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This is one rush the Patriots don’t want

They must contain Giants' pass rush

INDIANAPOLIS - Not that he sleeps much anyway, but Patriots offensive line coach Dante Scarnecchia has spent many a waking hour the past two weeks trying to devise a strategy that can hopefully slow the defensive strength of the Giants.

The plan - and, much more importantly, how well the Patriots execute it - could determine which team wins Super Bowl XLVI tomorrow. New England couldn’t solve the Giants’ pass rush four years ago, perhaps the main reason the Patriots’ quest for a perfect season dried up in the Arizona desert.

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Some of the pieces on both sides have changed since then, but the plotline remains the same: If the Patriots can’t keep New York’s defense off quarterback Tom Brady, their chance at victory diminishes greatly. Pressure? Because the Giants are so skilled at bringing it, the Patriots’ offensive line finds itself once again under it.

“It’s always on the line. When’s that ever been different?’’ Scarnecchia said. “The offensive line’s job is to throw up a wall in front of a quarterback, between the rush guys and him, and give him as much time and comfort in the pocket where he can see what he’s got to see, step up, and throw the ball.

“They have an exceptional group, everyone knows that. It’s one of their strengths, that they can rush four and get pressure. So that’s the cross we’ve got to bear, and we’re not going to hide from it. We’re going to go out and do our best.’’

Scarnecchia loves his line, and has pointed out this week that the Patriots have a talented combination of multiple Pro Bowlers and first- and second-round draft picks in Matt Light, Logan Mankins, Brian Waters, Sebastian Vollmer, and Nate Solder. Center Dan Connolly went undrafted.

But the challenge facing that unit is just as daunting as it was four years ago, when the Giants sacked Brady five times in Super Bowl XLII and pressured him countless others. These Giants counter with Osi Umenyiora, Justin Tuck, Chris Canty, Linval Joseph, and rookie Jason Pierre-Paul up front. The five combined for 36 1/2 of the team’s 48 regular-season sacks - tied for third most in the league - with Pierre-Paul getting 16 1/2.

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Blessed with size, the Giants’ defensive front excels because of its strength and speed. Not many teams can send out four defensive ends simultaneously - the Giants call it their NASCAR package - one of many looks the Giants use. Like most teams, they’ll also play their defensive linemen in various spots, taking advantage of their versatility.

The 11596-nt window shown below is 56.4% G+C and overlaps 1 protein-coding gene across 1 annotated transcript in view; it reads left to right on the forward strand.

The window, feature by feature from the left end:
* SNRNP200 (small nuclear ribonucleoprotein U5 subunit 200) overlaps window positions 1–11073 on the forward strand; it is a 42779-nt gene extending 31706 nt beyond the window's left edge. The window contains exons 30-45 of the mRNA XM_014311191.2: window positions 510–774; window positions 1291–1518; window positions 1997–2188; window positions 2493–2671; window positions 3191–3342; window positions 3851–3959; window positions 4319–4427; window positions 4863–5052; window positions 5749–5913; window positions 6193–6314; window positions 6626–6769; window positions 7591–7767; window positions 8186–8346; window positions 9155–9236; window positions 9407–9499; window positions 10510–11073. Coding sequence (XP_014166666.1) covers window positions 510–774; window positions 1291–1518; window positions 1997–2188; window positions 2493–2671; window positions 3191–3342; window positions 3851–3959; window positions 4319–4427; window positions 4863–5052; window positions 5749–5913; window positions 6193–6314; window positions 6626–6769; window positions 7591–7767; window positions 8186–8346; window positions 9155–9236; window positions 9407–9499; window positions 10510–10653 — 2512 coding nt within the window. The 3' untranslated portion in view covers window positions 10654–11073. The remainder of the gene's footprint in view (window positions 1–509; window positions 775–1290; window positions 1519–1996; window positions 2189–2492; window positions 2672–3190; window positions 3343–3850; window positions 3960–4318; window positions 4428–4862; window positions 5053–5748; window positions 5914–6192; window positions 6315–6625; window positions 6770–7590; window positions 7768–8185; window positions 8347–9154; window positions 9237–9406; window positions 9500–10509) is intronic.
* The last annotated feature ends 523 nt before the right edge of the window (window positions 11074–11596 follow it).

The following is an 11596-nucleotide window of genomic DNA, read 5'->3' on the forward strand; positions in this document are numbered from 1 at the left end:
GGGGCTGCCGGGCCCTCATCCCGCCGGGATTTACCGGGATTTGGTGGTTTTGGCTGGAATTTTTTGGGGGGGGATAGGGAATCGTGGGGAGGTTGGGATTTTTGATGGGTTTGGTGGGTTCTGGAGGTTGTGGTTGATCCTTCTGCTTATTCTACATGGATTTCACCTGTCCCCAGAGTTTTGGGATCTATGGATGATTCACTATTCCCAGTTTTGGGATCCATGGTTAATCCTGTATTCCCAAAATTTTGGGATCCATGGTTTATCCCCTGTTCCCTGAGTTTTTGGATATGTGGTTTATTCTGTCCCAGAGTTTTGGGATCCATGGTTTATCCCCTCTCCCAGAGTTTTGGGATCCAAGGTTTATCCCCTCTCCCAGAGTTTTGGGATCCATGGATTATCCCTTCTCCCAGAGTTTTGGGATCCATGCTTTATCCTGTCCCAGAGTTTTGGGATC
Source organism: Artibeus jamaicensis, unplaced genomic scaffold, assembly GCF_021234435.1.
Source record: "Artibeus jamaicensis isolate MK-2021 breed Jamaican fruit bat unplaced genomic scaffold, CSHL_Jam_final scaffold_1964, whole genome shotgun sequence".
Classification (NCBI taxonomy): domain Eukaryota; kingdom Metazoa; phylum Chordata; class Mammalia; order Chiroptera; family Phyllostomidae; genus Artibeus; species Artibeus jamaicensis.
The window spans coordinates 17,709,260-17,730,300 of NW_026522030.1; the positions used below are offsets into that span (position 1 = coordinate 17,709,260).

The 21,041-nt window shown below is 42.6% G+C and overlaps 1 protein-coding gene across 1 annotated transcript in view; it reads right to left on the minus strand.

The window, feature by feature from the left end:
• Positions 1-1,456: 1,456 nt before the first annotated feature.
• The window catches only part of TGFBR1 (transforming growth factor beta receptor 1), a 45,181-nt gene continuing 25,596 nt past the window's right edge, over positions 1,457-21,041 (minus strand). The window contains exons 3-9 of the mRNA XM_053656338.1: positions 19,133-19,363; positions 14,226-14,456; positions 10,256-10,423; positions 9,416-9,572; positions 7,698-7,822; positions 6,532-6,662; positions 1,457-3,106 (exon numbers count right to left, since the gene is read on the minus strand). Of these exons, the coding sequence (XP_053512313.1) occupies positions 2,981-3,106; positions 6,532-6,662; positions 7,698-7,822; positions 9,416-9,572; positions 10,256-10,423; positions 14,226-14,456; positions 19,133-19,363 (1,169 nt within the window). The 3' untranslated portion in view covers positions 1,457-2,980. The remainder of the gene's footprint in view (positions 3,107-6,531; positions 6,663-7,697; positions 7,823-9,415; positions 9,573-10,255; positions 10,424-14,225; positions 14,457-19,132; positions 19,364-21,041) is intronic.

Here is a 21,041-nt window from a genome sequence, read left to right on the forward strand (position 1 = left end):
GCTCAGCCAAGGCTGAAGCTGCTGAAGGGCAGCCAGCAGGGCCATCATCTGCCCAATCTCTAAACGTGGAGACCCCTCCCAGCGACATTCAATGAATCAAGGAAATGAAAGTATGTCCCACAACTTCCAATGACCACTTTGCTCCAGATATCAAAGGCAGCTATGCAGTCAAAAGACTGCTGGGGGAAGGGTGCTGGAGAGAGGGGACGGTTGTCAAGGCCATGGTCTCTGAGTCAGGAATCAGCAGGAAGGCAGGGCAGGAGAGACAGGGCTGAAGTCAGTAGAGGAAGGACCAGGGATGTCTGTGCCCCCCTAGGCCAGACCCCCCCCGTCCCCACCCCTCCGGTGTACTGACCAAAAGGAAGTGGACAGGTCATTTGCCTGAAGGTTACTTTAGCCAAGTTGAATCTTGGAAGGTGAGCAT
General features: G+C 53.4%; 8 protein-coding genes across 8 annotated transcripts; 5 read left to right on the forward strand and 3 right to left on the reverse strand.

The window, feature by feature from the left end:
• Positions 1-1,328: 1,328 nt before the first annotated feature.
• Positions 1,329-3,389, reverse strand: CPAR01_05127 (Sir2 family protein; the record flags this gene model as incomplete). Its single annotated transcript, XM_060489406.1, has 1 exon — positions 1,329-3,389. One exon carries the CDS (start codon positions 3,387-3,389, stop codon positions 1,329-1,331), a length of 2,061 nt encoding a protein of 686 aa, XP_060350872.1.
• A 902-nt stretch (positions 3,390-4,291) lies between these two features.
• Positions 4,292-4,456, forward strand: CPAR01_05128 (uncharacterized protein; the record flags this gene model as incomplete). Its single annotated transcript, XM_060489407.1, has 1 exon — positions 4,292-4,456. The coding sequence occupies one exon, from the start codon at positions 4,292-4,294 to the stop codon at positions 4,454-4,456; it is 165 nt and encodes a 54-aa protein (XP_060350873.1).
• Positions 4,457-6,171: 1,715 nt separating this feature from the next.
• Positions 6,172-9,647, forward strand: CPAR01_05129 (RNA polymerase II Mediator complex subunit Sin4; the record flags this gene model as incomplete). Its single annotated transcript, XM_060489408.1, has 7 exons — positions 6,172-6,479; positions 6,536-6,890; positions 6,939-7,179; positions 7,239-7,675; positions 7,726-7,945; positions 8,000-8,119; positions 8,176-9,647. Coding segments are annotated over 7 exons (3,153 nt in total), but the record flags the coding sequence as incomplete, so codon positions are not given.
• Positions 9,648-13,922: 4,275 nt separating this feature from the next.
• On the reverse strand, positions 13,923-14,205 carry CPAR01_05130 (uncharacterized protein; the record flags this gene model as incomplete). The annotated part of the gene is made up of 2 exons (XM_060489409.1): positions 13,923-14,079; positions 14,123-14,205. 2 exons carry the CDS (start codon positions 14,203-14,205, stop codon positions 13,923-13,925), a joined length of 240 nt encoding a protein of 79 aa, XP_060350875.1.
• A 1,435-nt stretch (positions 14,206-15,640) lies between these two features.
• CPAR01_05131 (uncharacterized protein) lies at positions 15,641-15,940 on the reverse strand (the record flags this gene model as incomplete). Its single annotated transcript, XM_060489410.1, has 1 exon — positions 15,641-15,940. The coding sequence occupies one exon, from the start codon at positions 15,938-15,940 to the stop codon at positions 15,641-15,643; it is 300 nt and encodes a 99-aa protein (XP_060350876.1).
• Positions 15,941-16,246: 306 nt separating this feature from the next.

“The key with these guys is knowing who’s lined up against you and reading your keys to what pressures they can bring from that,’’ said Mankins, the Patriots’ starting left guard. “You’ve got to know each one of these guys’ strengths because they all have a different one.’’

Only Tuck and Umenyiora were with the Giants in 2007, but the goal remains the same: Get to Brady, and if that fails, at least make him aware of their proximity.

“It always starts with making sure he’s uncomfortable in the pocket,’’ said Tuck. “You’ve got to hit [quarterbacks]. You can’t let them stand up and look downfield all game, especially when you have someone as good as Tom.’’

According to Pierre-Paul, Brady felt the Giants’ pass rush throughout the Giants’ 24-20 win in Foxborough Nov. 6, even though the pressure they’re capable of producing wasn’t really there.

“When we played them, it’s like he felt us,’’ Pierre-Paul said. “When we looked back on the film, we really didn’t rush like we can rush as a defense. He was throwing balls on the ground and stuff.’’

Was Brady, usually calm and in control in the pocket, reacting to phantom pressure?

“He was. He did react to pressure that didn’t exist, and he was just throwing the ball places where there wasn’t even a receiver there,’’ Pierre-Paul said. “Imagine us getting there even faster and actually doing our jobs and getting hits on him.’’

To counter the Giants’ pass rush, there are adjustments the Patriots can make offensively. The Giants’ line seems to think they already know what they’ll be.

“They’re going to definitely do some things to keep us off him: max protections, short throws, quick throws. But they can only do that for so long,’’ said Umenyiora, who played in only nine regular-season games because of injury, but was second on the team with nine sacks. “Whenever we have opportunities where he does hold the ball, we’re going to have to get to the quarterback.’’

The focus when the Patriots have the ball, then - since they’re so pass-oriented - is how much the offensive line can neutralize the Giants’ pass rushers, and whether Brady can be given enough time to comfortably run the offense.

It certainly won’t be an easy task. But this is the Super Bowl; nothing about it is meant to be easy.

“It wouldn’t be the Super Bowl if they weren’t talking about coming to knock me down and trying to knock me out. That’s what I expect,’’ Brady said. “You know what? Our offensive line gets paid to keep those guys out of there.

“This team has a very good pass rush. I’ve seen it game after game this year. They can get to the quarterback. They can force the quarterback into some bad decisions and some bad throws.

“We’re going to try to eliminate those. We really can’t afford too many of those. We had too many of those the last time we played them, and we’re not going to be able to win the game making mistakes.’’

Michael Whitmer can be reached at mwhitmer@globe.com. Follow him on Twitter @GlobeWhitmer.

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